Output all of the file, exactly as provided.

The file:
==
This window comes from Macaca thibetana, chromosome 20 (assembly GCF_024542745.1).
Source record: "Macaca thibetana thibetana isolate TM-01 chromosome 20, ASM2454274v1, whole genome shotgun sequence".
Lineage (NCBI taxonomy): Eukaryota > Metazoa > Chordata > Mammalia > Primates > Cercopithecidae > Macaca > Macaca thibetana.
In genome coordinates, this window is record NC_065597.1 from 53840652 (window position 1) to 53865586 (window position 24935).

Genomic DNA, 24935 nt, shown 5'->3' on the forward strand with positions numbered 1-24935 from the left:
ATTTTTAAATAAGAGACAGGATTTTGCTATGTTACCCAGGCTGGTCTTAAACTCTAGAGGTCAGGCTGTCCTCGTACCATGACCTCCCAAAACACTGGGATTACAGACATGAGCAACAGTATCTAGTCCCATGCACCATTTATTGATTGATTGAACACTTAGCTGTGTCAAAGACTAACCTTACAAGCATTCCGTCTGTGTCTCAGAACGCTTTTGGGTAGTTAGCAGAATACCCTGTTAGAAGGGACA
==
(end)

This window comes from Macaca thibetana, chromosome 20 (assembly GCF_024542745.1).
Source record: "Macaca thibetana thibetana isolate TM-01 chromosome 20, ASM2454274v1, whole genome shotgun sequence".
Lineage (NCBI taxonomy): Eukaryota > Metazoa > Chordata > Mammalia > Primates > Cercopithecidae > Macaca > Macaca thibetana.
In genome coordinates, this window is record NC_065597.1 from 53840652 (window position 1) to 53865586 (window position 24935).

Genomic DNA, 24935 nt, shown 5'->3' on the forward strand with positions numbered 1-24935 from the left:
ATTTTTAAATAAGAGACAGGATTTTGCTATGTTACCCAGGCTGGTCTTAAACTCTAGAGGTCAGGCTGTCCTCGTACCATGACCTCCCAAAACACTGGGATTACAGACATGAGCAACAGTATCTAGTCCCATGCACCATTTATTGATTGATTGAACACTTAGCTGTGTCAAAGACTAACCTTACAAGCATTCCGTCTGTGTCTCAGAACGCTTTTGGGTAGTTAGCAGAATACCCTGTTAGAAGGGACA